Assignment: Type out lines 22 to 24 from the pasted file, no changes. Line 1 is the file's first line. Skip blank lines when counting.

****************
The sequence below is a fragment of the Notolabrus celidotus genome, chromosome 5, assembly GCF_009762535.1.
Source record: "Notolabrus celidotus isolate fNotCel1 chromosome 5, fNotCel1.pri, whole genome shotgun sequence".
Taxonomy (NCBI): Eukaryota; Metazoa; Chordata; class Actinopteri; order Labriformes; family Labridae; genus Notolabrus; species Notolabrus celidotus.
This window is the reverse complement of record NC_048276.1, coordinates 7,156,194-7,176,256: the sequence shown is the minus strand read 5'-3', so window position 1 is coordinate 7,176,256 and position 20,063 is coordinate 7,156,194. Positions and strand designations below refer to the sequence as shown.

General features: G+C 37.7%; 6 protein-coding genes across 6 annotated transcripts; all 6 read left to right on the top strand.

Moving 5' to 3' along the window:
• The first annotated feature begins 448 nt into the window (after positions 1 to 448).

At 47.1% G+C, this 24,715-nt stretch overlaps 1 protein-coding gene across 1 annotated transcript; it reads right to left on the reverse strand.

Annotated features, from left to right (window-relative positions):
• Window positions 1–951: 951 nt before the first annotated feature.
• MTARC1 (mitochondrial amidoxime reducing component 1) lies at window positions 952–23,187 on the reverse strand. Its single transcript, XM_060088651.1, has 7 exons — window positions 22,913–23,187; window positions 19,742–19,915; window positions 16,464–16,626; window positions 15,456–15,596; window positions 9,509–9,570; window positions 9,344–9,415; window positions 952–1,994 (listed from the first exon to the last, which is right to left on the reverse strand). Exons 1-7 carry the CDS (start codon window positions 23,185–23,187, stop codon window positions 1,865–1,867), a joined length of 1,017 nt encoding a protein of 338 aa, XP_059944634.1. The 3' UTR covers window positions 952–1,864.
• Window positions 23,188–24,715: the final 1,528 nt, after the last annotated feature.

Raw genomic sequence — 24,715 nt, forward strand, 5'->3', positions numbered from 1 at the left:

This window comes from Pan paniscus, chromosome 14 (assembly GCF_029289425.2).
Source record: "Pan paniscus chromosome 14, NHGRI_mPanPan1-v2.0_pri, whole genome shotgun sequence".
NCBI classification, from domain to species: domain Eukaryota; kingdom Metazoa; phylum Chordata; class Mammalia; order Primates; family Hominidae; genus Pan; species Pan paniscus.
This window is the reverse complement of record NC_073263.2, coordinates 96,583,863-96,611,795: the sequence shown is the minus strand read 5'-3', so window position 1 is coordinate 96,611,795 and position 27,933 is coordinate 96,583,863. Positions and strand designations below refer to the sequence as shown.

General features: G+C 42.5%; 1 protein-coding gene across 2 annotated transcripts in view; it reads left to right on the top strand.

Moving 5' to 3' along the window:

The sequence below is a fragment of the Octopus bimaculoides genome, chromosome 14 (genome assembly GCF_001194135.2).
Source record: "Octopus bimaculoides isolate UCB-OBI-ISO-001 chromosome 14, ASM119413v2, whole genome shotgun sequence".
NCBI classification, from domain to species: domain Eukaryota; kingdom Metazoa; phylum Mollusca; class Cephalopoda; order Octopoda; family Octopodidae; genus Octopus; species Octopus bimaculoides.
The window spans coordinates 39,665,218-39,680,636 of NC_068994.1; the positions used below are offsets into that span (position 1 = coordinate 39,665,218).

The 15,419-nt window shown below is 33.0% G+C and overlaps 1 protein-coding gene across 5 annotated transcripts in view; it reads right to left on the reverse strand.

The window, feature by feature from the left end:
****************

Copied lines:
NCBI classification, from domain to species: domain Eukaryota; kingdom Metazoa; phylum Mollusca; class Cephalopoda; order Octopoda; family Octopodidae; genus Octopus; species Octopus bimaculoides.
The window spans coordinates 39,665,218-39,680,636 of NC_068994.1; the positions used below are offsets into that span (position 1 = coordinate 39,665,218).

The 15,419-nt window shown below is 33.0% G+C and overlaps 1 protein-coding gene across 5 annotated transcripts in view; it reads right to left on the reverse strand.